a curtain mounted on said enclosure for entry and exit of said enclosure, said curtain movable between open and closed positions; and
means connecting said curtain to said lever for moving said curtain in response to movement of said lever.
9. The voting machine of claim 1, comprising:
a lamp mounted outside of said enclosure; and
a switch operated by said lever to connect and disconnect said lamp and an electrical supply.
10. The voting machine of claim 1, comprising:
at least one roller rotatably mounted in said enclosure and carrying said record thereon.
11. The voting machine of claim 1, comprising:
a pair of parallel spaced rollers rotatably mounted in said enclosure and carrying said record as a scroll.
1. Field of the Invention
This invention relates to voting machines, and is more particularly concerned with manually operated voting machines which include scrolls which record votes so that the same may be audited in addition to being tallied.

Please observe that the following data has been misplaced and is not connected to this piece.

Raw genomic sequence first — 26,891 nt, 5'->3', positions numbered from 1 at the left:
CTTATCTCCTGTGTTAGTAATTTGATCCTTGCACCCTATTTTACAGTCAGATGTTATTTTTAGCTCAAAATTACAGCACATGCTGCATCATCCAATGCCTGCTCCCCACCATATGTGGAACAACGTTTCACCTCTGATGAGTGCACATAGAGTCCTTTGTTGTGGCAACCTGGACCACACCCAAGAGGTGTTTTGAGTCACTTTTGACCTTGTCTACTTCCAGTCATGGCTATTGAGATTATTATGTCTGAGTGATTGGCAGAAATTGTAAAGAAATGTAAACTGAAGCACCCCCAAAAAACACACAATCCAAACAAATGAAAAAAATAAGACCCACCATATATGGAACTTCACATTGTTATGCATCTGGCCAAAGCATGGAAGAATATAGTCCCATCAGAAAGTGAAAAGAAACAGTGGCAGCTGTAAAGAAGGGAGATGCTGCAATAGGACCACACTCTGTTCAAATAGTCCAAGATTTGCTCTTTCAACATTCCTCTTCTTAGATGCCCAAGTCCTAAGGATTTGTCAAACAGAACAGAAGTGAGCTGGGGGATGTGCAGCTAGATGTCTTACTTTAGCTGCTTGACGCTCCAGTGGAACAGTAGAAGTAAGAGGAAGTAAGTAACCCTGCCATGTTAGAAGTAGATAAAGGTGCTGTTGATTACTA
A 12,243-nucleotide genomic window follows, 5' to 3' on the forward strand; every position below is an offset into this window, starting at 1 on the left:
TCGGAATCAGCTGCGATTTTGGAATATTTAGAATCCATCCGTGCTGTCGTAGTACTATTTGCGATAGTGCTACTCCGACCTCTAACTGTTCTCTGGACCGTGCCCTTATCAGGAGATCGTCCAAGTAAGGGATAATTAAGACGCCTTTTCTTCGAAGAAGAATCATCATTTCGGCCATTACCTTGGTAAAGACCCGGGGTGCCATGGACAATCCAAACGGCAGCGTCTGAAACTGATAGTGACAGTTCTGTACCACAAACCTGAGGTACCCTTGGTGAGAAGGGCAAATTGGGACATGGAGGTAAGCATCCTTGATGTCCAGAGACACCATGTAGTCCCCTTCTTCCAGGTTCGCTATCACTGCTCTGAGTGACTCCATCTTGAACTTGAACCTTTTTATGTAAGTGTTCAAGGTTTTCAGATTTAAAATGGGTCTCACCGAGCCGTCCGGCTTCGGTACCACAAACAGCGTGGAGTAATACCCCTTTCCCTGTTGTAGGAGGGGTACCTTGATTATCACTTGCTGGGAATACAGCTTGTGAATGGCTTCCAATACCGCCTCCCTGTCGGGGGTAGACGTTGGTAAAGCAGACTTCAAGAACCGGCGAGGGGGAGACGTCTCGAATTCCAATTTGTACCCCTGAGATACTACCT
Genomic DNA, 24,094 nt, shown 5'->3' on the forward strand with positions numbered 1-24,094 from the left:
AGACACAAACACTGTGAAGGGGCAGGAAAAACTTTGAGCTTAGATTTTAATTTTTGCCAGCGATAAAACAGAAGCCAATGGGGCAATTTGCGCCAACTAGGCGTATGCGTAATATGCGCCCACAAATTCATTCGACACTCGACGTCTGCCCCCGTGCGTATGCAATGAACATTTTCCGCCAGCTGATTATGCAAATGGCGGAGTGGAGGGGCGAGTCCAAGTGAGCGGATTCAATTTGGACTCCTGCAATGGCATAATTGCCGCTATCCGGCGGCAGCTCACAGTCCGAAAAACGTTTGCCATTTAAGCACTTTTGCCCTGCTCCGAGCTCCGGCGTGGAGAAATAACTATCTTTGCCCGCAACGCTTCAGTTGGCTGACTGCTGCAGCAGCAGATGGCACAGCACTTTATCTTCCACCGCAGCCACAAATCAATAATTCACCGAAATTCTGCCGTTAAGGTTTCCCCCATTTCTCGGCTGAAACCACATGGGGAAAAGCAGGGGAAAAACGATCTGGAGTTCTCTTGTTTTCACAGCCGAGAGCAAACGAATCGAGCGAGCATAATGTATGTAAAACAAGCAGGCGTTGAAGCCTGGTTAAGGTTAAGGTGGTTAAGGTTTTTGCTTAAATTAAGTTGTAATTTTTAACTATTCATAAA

2. Description of the Prior Art
Voting machines presently being used in national, state and local elections mechanically and/or electrically record each vote cast on a ballot and provide a tally for each issue presented to the voters. The records are then canvassed (retallied) for certification of the vote.
Such systems, and such machines which operate in such systems, provide only a tally of the vote, rather than an actual audit of the vote so that the individual voter cannot determine if his vote has been correctly recorded and counted in that there is no means for identifying his ballot from any other ballot. This, of course, is also true in elections where paper ballots are employed. In many instances this leads to allegations of voting fraud which, in respect of the ballots, cannot be readily proved or disproved.
It is the primary object of the invention therefore, to provide a voting system by which the individual voter may audit his own ballot and still remain anonymous in performing such an audit.
Another object of the invention is to provide an auditible ballot structure which maintains the individual voter identity in secrecy.